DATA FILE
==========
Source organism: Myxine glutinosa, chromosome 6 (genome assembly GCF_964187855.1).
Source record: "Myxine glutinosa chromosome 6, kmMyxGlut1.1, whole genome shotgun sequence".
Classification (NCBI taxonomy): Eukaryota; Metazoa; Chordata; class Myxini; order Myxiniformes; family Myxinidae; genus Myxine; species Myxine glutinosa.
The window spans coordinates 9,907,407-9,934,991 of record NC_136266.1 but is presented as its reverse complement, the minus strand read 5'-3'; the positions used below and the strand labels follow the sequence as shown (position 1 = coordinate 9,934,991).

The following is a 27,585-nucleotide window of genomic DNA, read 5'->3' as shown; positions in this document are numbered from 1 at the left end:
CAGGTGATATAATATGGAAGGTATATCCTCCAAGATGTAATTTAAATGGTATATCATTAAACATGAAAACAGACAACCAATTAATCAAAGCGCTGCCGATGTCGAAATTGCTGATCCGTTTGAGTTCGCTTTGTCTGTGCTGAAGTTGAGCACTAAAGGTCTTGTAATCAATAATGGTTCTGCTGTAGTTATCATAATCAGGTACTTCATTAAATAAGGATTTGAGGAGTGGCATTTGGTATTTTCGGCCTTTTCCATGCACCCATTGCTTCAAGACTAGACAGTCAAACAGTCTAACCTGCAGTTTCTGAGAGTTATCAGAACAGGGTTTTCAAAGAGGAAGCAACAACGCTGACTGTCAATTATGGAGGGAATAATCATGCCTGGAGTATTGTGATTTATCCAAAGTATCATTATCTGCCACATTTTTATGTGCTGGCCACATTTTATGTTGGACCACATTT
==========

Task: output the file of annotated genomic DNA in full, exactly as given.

Source organism: Myxine glutinosa, chromosome 6 (genome assembly GCF_964187855.1).
Source record: "Myxine glutinosa chromosome 6, kmMyxGlut1.1, whole genome shotgun sequence".
Classification (NCBI taxonomy): Eukaryota; Metazoa; Chordata; class Myxini; order Myxiniformes; family Myxinidae; genus Myxine; species Myxine glutinosa.
The window spans coordinates 9,907,407-9,934,991 of record NC_136266.1 but is presented as its reverse complement, the minus strand read 5'-3'; the positions used below and the strand labels follow the sequence as shown (position 1 = coordinate 9,934,991).

The following is a 27,585-nucleotide window of genomic DNA, read 5'->3' as shown; positions in this document are numbered from 1 at the left end:
CAGGTGATATAATATGGAAGGTATATCCTCCAAGATGTAATTTAAATGGTATATCATTAAACATGAAAACAGACAACCAATTAATCAAAGCGCTGCCGATGTCGAAATTGCTGATCCGTTTGAGTTCGCTTTGTCTGTGCTGAAGTTGAGCACTAAAGGTCTTGTAATCAATAATGGTTCTGCTGTAGTTATCATAATCAGGTACTTCATTAAATAAGGATTTGAGGAGTGGCATTTGGTATTTTCGGCCTTTTCCATGCACCCATTGCTTCAAGACTAGACAGTCAAACAGTCTAACCTGCAGTTTCTGAGAGTTATCAGAACAGGGTTTTCAAAGAGGAAGCAACAACGCTGACTGTCAATTATGGAGGGAATAATCATGCCTGGAGTATTGTGATTTATCCAAAGTATCATTATCTGCCACATTTTTATGTGCTGGCCACATTTTATGTTGGACCACATTT